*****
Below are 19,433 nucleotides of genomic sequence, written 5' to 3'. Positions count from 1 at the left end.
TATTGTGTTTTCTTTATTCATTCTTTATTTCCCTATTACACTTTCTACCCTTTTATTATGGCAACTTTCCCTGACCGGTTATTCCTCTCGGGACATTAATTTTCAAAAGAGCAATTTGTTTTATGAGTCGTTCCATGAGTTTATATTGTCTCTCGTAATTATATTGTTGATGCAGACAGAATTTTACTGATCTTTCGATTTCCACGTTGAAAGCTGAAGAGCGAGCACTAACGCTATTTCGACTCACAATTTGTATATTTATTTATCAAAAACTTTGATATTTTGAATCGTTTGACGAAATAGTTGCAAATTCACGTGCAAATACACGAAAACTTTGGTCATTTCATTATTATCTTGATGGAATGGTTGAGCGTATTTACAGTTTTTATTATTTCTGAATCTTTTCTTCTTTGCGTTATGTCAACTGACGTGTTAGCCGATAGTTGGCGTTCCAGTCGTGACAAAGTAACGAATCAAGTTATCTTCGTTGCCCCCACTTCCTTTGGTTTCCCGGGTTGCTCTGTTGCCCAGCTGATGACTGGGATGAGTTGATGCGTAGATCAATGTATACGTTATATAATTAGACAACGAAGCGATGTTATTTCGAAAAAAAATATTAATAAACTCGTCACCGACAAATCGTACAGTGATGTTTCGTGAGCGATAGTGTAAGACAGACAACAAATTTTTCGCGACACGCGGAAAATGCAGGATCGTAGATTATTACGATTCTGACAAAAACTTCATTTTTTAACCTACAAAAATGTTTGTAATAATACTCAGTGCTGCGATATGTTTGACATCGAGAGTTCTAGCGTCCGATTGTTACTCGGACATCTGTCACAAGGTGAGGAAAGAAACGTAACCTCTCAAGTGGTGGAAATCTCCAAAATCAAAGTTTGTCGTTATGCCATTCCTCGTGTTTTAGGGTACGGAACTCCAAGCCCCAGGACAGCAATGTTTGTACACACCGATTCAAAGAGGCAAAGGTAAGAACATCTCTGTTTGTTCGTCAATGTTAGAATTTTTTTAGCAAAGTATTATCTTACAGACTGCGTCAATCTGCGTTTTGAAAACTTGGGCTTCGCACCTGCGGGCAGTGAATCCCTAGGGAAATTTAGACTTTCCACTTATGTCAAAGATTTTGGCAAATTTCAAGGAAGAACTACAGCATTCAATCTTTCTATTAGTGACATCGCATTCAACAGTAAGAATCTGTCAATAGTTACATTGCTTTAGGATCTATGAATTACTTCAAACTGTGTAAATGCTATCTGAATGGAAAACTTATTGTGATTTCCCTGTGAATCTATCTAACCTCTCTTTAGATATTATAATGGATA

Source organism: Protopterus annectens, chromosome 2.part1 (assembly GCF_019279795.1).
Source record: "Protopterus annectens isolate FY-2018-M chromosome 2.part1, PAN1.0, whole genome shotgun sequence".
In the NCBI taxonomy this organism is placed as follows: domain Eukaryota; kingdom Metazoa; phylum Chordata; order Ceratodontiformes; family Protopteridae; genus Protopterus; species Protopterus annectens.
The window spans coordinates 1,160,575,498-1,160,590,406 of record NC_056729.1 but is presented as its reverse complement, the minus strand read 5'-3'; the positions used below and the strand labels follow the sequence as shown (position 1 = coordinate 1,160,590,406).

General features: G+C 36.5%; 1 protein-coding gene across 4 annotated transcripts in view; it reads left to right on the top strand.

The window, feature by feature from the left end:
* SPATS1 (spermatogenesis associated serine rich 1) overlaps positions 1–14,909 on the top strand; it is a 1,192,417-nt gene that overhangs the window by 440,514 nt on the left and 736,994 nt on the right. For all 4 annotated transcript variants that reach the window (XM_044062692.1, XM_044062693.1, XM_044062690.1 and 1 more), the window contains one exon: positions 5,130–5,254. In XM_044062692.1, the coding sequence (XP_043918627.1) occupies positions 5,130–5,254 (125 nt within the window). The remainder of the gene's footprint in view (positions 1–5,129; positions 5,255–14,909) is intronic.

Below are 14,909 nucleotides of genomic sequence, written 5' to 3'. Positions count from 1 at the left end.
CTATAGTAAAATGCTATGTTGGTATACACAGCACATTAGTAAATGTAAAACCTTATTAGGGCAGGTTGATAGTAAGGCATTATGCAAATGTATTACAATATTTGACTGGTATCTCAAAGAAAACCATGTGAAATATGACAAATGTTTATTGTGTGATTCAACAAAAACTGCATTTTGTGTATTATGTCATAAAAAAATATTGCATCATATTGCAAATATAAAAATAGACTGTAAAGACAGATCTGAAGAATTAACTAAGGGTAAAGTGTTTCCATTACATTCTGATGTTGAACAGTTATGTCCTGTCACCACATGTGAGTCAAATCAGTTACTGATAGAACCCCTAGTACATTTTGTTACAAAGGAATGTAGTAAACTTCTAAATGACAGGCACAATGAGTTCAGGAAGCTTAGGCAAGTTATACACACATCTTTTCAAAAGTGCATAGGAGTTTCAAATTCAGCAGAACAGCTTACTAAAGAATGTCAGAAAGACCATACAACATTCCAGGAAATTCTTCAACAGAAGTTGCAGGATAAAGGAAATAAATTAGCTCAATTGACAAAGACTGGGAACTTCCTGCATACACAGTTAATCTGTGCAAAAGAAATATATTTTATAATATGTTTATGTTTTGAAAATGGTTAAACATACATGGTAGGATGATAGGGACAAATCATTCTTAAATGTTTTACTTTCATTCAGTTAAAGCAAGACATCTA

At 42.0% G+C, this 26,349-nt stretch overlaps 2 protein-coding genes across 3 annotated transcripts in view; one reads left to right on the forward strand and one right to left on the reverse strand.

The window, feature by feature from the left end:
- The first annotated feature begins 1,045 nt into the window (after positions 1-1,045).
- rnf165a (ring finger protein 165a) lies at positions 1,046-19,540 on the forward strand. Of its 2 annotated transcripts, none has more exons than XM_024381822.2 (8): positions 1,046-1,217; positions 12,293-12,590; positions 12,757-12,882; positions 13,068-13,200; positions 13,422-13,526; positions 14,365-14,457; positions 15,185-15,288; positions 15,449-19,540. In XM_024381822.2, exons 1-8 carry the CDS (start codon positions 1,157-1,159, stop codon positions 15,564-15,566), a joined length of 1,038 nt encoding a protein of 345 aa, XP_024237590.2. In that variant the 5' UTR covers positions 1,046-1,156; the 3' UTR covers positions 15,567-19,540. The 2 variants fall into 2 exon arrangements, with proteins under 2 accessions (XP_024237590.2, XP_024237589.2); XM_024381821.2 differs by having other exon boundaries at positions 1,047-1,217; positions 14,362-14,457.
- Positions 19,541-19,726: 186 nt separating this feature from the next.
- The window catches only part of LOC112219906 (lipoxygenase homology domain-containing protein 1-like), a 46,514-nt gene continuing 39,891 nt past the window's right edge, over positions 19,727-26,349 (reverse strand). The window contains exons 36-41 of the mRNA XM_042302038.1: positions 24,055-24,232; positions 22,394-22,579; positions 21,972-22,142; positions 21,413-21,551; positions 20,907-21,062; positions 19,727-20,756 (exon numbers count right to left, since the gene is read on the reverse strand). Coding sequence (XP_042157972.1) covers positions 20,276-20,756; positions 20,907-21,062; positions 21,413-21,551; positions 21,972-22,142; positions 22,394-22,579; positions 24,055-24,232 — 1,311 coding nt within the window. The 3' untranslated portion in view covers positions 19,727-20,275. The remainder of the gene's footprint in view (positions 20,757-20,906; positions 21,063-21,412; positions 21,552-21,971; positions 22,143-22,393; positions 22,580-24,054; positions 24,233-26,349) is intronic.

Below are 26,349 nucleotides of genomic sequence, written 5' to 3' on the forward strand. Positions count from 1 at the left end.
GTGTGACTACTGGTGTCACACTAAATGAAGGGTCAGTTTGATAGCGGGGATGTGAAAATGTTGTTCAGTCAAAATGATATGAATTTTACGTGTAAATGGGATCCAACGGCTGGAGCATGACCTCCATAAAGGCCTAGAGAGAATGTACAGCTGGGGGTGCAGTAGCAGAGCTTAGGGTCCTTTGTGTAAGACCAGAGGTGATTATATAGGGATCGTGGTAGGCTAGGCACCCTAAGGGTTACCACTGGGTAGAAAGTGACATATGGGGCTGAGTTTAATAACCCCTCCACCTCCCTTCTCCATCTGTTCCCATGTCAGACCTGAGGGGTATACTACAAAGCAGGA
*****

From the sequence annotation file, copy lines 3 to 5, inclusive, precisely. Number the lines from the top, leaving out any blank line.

Source organism: Protopterus annectens, chromosome 2.part1 (assembly GCF_019279795.1).
Source record: "Protopterus annectens isolate FY-2018-M chromosome 2.part1, PAN1.0, whole genome shotgun sequence".
In the NCBI taxonomy this organism is placed as follows: domain Eukaryota; kingdom Metazoa; phylum Chordata; order Ceratodontiformes; family Protopteridae; genus Protopterus; species Protopterus annectens.